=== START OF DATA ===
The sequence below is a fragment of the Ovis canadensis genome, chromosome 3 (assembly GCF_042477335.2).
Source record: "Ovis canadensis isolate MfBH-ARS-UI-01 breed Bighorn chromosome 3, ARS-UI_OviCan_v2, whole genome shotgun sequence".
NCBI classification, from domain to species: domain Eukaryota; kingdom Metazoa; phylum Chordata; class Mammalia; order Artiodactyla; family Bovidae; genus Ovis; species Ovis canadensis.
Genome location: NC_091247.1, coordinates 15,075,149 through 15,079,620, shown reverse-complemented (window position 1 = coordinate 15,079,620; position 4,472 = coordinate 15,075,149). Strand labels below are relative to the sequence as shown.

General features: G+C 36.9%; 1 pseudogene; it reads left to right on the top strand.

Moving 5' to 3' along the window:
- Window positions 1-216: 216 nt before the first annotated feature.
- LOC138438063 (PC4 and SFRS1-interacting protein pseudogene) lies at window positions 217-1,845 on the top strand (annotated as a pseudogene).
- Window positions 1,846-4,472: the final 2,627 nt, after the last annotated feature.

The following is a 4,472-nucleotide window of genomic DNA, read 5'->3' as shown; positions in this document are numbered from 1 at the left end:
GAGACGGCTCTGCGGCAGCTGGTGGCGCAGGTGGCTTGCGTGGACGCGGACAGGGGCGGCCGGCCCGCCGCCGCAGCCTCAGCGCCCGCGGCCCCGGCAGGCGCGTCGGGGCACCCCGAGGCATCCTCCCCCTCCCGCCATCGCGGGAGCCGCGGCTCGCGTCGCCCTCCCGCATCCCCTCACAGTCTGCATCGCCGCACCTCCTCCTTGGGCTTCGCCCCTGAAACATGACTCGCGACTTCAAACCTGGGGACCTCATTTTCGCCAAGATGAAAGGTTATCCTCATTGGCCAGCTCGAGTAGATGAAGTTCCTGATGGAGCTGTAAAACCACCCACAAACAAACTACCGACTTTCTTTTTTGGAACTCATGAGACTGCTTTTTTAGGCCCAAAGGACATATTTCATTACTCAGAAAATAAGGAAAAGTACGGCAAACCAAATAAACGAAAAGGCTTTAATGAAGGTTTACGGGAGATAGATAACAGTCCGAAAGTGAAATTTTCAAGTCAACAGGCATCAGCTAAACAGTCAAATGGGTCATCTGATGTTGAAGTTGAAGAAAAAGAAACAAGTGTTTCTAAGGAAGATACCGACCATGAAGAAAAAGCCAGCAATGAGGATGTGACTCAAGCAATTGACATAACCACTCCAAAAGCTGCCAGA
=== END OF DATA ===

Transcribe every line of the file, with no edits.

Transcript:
The sequence below is a fragment of the Ovis canadensis genome, chromosome 3 (assembly GCF_042477335.2).
Source record: "Ovis canadensis isolate MfBH-ARS-UI-01 breed Bighorn chromosome 3, ARS-UI_OviCan_v2, whole genome shotgun sequence".
NCBI classification, from domain to species: domain Eukaryota; kingdom Metazoa; phylum Chordata; class Mammalia; order Artiodactyla; family Bovidae; genus Ovis; species Ovis canadensis.
Genome location: NC_091247.1, coordinates 15,075,149 through 15,079,620, shown reverse-complemented (window position 1 = coordinate 15,079,620; position 4,472 = coordinate 15,075,149). Strand labels below are relative to the sequence as shown.

General features: G+C 36.9%; 1 pseudogene; it reads left to right on the top strand.

Moving 5' to 3' along the window:
- Window positions 1-216: 216 nt before the first annotated feature.
- LOC138438063 (PC4 and SFRS1-interacting protein pseudogene) lies at window positions 217-1,845 on the top strand (annotated as a pseudogene).
- Window positions 1,846-4,472: the final 2,627 nt, after the last annotated feature.

The following is a 4,472-nucleotide window of genomic DNA, read 5'->3' as shown; positions in this document are numbered from 1 at the left end:
GAGACGGCTCTGCGGCAGCTGGTGGCGCAGGTGGCTTGCGTGGACGCGGACAGGGGCGGCCGGCCCGCCGCCGCAGCCTCAGCGCCCGCGGCCCCGGCAGGCGCGTCGGGGCACCCCGAGGCATCCTCCCCCTCCCGCCATCGCGGGAGCCGCGGCTCGCGTCGCCCTCCCGCATCCCCTCACAGTCTGCATCGCCGCACCTCCTCCTTGGGCTTCGCCCCTGAAACATGACTCGCGACTTCAAACCTGGGGACCTCATTTTCGCCAAGATGAAAGGTTATCCTCATTGGCCAGCTCGAGTAGATGAAGTTCCTGATGGAGCTGTAAAACCACCCACAAACAAACTACCGACTTTCTTTTTTGGAACTCATGAGACTGCTTTTTTAGGCCCAAAGGACATATTTCATTACTCAGAAAATAAGGAAAAGTACGGCAAACCAAATAAACGAAAAGGCTTTAATGAAGGTTTACGGGAGATAGATAACAGTCCGAAAGTGAAATTTTCAAGTCAACAGGCATCAGCTAAACAGTCAAATGGGTCATCTGATGTTGAAGTTGAAGAAAAAGAAACAAGTGTTTCTAAGGAAGATACCGACCATGAAGAAAAAGCCAGCAATGAGGATGTGACTCAAGCAATTGACATAACCACTCCAAAAGCTGCCAGA